Field survey of schools and residential buildings in Nepal

5 June 2022

Field survey of schools and residential buildings in Nepal aiming to study the status and resilience of reconstruction after the 2015 Gorkha earthquake.


Dr Rohit Kumar Adhikari, a Research Fellow with the UNCESCO Chair in DRR-RE at UCL has been conducting  field work in Nepal from 03rd May to 30th May in relation to the Structural and Functional Resilience of Schools in Nepal project (SFRES-Nepal). SFRES-Nepal is sponsored by the UNESCO Chair at UCL and aims to develop an assessment methodology for both the structural safety and functionality aspects of school infrastructure. Dr Adhikari conducted a 15-day long field survey of structural as well as functional data including the WASH facilities, environmental quality on about 80 schools reconstructed after the 2015 Gorkha Earthquake in Chautara Sangachowkgadi Municipality of Sindhupalchowk, a rural mountainous district. During this visit, he met with the local project partner, NSET-Nepal representatives as well as Prof Prem Nath Maskey, a leading seismic expert in Nepal to get update on the current status and quality of school reconstruction and to strengthen the ties between the local partners and the UNESCO Chair at UCL for effective collaboration in the SFRES-Nepal project and beyond. The project is also an opportunity for local capacity building, and five recently graduate engineers were trained and contributed to the fieldwork. Initial observations show that the code compliance and structural resilience in school construction has improved significantly in comparison to pre-earthquake scenario. However, the functionality issues such as adequacy of WASH facilities, environmental quality within the school facilities need further analysis.  This will be the focus of the SFRES-Nepal project.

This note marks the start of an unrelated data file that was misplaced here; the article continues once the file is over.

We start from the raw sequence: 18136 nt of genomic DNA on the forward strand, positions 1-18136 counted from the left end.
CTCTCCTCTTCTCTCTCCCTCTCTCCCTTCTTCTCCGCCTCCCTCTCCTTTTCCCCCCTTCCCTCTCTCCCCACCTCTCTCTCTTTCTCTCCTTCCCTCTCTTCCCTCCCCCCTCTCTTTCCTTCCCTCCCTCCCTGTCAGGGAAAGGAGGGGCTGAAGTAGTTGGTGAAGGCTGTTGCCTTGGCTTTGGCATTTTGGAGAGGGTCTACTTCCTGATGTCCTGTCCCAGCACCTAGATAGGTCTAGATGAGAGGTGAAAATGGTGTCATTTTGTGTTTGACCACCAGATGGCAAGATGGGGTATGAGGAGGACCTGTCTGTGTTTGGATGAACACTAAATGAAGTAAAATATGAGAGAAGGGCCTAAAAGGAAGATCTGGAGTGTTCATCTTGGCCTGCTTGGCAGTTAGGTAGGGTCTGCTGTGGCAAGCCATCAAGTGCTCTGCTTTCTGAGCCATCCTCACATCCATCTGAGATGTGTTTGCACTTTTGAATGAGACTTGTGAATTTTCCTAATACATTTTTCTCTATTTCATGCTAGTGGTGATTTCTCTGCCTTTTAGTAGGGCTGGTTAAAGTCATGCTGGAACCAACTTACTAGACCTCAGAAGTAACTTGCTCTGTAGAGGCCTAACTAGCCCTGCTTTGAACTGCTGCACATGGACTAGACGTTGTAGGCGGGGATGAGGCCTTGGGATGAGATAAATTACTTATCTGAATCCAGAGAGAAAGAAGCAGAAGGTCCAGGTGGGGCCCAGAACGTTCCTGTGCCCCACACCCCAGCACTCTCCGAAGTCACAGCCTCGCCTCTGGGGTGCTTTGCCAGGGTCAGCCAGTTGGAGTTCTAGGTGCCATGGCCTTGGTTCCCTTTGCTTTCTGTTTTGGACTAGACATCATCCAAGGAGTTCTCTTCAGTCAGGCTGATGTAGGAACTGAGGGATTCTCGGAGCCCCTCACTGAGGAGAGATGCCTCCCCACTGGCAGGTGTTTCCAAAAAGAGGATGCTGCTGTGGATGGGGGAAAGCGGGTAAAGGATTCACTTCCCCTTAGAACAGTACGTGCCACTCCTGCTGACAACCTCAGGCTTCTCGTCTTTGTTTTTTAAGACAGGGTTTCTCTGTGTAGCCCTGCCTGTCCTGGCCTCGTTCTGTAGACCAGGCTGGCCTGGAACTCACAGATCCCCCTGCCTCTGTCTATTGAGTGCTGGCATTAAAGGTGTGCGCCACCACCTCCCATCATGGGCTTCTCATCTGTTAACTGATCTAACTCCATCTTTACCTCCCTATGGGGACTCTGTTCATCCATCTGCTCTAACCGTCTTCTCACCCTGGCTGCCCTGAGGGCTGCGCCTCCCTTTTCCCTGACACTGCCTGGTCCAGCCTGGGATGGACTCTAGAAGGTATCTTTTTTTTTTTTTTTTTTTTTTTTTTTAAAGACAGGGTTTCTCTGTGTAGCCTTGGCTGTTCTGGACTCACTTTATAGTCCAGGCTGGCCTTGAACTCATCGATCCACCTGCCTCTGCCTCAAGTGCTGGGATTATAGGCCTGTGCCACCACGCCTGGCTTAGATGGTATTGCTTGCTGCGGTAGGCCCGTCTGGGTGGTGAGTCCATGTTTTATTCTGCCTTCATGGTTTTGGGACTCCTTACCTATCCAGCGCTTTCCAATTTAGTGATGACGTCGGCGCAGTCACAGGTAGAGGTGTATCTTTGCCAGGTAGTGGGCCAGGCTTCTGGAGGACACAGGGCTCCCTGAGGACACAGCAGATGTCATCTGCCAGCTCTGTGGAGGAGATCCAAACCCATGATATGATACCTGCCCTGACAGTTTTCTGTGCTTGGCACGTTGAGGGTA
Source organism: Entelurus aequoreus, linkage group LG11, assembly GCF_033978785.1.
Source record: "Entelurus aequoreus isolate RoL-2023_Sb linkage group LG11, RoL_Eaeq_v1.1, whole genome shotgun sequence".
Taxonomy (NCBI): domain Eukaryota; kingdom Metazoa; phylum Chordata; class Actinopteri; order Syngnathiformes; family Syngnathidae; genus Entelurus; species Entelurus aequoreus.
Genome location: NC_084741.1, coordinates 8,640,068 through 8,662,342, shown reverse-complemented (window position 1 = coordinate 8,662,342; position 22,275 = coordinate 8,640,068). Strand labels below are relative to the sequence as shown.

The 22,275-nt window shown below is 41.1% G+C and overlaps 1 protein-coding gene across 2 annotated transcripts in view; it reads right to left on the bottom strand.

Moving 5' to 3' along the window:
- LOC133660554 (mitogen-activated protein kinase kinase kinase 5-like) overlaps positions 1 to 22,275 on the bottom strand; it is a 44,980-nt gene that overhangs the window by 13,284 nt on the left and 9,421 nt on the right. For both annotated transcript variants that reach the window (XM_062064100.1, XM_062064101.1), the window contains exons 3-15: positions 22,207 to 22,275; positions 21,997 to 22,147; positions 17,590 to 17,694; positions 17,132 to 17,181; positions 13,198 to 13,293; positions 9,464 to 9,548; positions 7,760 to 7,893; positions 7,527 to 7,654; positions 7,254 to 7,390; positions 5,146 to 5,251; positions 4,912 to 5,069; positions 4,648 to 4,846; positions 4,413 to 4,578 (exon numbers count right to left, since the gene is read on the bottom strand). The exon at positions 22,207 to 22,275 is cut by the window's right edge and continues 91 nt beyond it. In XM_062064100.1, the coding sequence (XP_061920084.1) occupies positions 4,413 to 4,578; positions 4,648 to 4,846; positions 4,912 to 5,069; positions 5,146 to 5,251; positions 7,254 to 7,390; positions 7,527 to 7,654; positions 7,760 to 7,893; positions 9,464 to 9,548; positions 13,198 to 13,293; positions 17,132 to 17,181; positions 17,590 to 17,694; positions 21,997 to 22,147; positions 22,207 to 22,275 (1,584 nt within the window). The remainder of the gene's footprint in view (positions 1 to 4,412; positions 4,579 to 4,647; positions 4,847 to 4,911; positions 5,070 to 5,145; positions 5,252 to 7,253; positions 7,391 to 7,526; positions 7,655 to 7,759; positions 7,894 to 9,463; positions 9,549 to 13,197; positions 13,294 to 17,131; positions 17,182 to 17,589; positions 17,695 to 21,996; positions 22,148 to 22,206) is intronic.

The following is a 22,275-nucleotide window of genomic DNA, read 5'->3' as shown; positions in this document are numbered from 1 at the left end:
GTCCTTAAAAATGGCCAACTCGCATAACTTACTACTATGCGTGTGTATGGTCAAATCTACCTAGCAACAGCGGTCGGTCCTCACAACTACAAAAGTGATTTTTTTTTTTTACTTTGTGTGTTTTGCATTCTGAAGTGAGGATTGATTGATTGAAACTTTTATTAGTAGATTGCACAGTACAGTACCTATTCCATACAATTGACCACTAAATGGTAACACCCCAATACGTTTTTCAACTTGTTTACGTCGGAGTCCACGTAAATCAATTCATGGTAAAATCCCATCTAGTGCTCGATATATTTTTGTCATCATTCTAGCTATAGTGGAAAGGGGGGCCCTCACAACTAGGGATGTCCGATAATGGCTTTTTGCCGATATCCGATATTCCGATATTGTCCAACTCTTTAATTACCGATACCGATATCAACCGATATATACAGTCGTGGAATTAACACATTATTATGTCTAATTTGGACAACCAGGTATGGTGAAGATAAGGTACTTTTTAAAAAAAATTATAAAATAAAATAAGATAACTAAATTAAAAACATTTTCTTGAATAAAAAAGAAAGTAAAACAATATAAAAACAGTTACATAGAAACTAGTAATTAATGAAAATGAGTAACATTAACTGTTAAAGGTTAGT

Example of newly built school buildings after the Gorkha earthquake (Janajagriti Secondary School, Sangachowk, funded by Asian Development Bank).

During this field visit, Dr Adhikari also participated in the EEFIT Recovery Mission to Nepal, seven years after the Gorkha earthquake. His focus in this mission was to observe the status, seismic code compliance and structural resilience of residential houses and schools, built after the Gorkha earthquake. He visited and collected primary data on 10 school facilities, UNESCO Heritage site in Kathmandu (Basantapur Durbar Square) as well as residential buildings in Chautara, Gorkha and Barpak village, within few kilometers of the epicenter of the 2015 Gorkha Earthquake, which was completely destroyed. The findings of the field mission will be communicated during a presentation at the Institution of Structural Engineers as well as via an EEFIT report.